18. Basal – Bolus Insulin Therapy • If in the example just given it was the same child who was going to eat 45 grams of carbohydrate for lunch and BS was 255 the insulin dose prior to lunch would be: • 3 units for the meal bolus and 3 units for the blood sugar correction = 6 units of Novolog being given.

  19. Insulin Pumps • Insulin pumps: continuous subcutaneous insulin infusion • Many brands on the market • Features vary on each pump – child/family should choose what will work for them • Delivers basal insulin 24 hours a day • Will bolus for meal and corrections of BS

  20. Insulin Pumps • Pumps are pager size devices that mimic normal insulin delivery • Uses only rapid acting insulin • It is an external device • Battery operated • Delivers insulin through a small teflon catheter

  21. Insulin Pumps • Insulin on Board is a feature of most pumps • The amount of insulin still active at a given time after a bolus • Advantages: decreases the risk of “stacking” insulin • May decrease risk of intentionally running high BS due to fear of hypoglycemia

  22. Insulin Pumps • The pumps are able to track the insulin that is still working in the body from the previous bolus (meal or correction) and will subtract Insulin on Board from the next correction bolus calculation to prevent hypoglycemia

  23. Insulin Pumps • I:C ratio, correction bolus, and target BS are entered into the pumps and when the carbs to be eaten and the BS are added … the pump will calculate the bolus to be given. • Carbs 3.5 • BG 1.7 • IOB - 0.8 • Total 4.4

  24. Pumping at School • Diabetes Medical Management Plan • specific medical orders for medication, dosing, monitoring, carbohydrates and exercise • treatment of hypo/hyperglycemia • child’s ability to manage the pump • diabetes equipment needed at school

  25. Pumping at School • Parental Responsibilities: • Provide all equipment for diabetes care • Assess carbs for school lunches • Have emergency plan if pump malfunctions • Plan for pump when child is disconnected • Able to perform infusion set changes if needed or have alternate plan • Have a plan to insure all bolus doses are given

  26. Pumping at School • Pump Supply Kit • Infusion sets, meter and test strips, pump cartridges, insulin, pump batteries, ketone strips, glucose tabs or gel, glucagon kit, insulin syringes or pens

  27. Pumping at School • School Responsibilities: • Follow medical plan of care • Provide for immediate treatment of low BS • Student can visit nurse as needed • Unrestricted access to fluids and restroom • Privacy to carry out diabetes care • Storage of all supplies • Notify all personnel child wears pump

  28. Pumping at School • School Responsibilities: • Provide training to all personnel on symptoms and treatment of hypoglycemia • Have back up plan in the event the nurse is not in the building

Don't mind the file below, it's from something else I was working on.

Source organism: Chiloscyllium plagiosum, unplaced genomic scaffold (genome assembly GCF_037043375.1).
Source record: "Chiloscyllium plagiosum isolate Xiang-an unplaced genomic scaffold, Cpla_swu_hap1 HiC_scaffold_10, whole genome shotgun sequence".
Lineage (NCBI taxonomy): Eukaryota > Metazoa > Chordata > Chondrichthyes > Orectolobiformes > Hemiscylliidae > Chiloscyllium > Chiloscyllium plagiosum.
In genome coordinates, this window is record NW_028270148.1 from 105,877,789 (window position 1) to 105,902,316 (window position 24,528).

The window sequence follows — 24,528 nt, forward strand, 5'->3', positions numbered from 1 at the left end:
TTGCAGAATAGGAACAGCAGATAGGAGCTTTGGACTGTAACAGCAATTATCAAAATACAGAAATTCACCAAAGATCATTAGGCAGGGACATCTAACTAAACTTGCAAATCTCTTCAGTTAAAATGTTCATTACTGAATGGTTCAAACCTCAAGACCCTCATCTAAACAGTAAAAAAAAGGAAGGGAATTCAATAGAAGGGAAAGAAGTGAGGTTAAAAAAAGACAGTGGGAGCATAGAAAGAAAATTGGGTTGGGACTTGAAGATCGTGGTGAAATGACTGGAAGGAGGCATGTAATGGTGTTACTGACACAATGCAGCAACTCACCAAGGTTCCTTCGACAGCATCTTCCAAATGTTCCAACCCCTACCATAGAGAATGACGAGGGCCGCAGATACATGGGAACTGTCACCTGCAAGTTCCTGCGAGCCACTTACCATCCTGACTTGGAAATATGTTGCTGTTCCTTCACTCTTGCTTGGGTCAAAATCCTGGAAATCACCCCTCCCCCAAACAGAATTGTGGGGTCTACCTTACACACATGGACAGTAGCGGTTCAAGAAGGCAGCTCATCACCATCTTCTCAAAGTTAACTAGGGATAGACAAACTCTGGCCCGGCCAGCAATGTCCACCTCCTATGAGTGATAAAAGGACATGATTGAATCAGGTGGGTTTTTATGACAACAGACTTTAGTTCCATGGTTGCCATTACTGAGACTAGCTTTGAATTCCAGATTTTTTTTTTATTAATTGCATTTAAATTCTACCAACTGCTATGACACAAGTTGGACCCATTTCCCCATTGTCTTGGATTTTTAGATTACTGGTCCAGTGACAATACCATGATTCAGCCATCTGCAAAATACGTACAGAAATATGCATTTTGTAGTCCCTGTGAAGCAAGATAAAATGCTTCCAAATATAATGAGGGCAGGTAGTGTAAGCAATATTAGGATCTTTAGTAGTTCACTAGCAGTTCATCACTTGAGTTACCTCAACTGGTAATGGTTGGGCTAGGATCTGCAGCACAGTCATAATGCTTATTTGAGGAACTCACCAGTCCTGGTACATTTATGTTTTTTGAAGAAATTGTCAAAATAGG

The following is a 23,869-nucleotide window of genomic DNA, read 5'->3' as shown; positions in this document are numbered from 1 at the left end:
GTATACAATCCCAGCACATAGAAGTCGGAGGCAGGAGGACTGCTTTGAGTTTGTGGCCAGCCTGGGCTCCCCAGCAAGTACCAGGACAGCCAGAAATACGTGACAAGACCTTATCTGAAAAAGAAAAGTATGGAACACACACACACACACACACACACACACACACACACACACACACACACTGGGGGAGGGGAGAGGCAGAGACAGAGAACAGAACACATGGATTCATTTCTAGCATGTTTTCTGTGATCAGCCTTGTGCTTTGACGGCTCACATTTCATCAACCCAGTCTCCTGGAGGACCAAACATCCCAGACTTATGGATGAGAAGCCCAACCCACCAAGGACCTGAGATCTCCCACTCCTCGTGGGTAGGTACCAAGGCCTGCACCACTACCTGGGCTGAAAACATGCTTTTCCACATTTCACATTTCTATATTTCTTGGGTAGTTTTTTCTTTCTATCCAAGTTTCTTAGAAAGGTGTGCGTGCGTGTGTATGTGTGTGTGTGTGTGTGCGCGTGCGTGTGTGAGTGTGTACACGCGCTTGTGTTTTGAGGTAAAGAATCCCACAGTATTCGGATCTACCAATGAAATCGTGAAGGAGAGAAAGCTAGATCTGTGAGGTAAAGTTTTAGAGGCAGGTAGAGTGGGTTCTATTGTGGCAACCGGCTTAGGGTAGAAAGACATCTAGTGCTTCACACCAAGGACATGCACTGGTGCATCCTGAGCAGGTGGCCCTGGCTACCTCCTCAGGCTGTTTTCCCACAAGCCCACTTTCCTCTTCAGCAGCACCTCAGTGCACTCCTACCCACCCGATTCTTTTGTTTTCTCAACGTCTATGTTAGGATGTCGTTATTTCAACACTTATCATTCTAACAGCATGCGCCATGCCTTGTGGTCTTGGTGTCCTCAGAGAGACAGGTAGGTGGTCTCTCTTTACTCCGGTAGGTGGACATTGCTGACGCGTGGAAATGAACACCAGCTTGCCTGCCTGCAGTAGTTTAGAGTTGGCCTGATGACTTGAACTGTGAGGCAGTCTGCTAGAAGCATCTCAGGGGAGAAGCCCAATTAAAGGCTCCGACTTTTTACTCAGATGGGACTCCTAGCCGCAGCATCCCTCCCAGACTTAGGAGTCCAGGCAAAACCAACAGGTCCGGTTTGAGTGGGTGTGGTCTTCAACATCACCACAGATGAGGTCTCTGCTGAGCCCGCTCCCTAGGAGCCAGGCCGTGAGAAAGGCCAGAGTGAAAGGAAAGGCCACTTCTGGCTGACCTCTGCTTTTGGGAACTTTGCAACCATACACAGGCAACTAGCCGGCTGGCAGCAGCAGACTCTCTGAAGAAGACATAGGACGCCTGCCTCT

29. Pumping at School • Hypoglycemia: • On the pump is treated as usual – 15 grams of carbohydrate, wait 15 minutes and recheck BS. • If BS is > 70 mg/dl no further action • If BS is < 70 mg/dl retreat as above • Mild to moderate hypoglycemia does not require the pump to be suspended or removed

  30. Pumping at School • Severe hypoglycemia: unable to treat low BS without help, potential loss of consciousness, seizure activity …… need an emergency plan • Call 911 • Give Glucagon • Notify parents/physician

  31. Pumping at School • Hyperglycemia without Ketones • Follow medical management plan • Check BG • Check ketones – negative • Give correction bolus for high BS • Drink water – 8 oz/30 minutes • Recheck BS in 2 hours

  32. Pumping at School • Hyperglycemia with Ketones • Follow medical management plan • Give correction bolus by INJECTION • Push fluids – 8 oz/30 minutes • Replace infusion set and cartridge • Recheck BS and ketones in 2 hours • Need to treat quickly to prevent DKA • Insulin injection every 2 hrs until cleared

  33. Pumping at School • Infusion set issues: bent, crimped, dislodged or have fallen out • Insulin: ineffective • Site: could have infection • Tubing: air in tubing, make sure tubing is connected at infusion set and on pump

  34. Pumping at School • Consider attending pump training with the student/family • Count carbs carefully • Perform or supervise BS testing per medical management plan • Test for ketones with BS> 300mg/dl • Hydrate for high BS • Adjust for activity with snacks or temporary basal rate

  35. Pumping at School • Pumps • Animas Corporation – One Touch Ping • Medtronic Minimed – Paradigm Revel • Insulet – Omni pod (wireless) • Tandem Diabetes Care – t:slim

  36. Thank you for your kind attention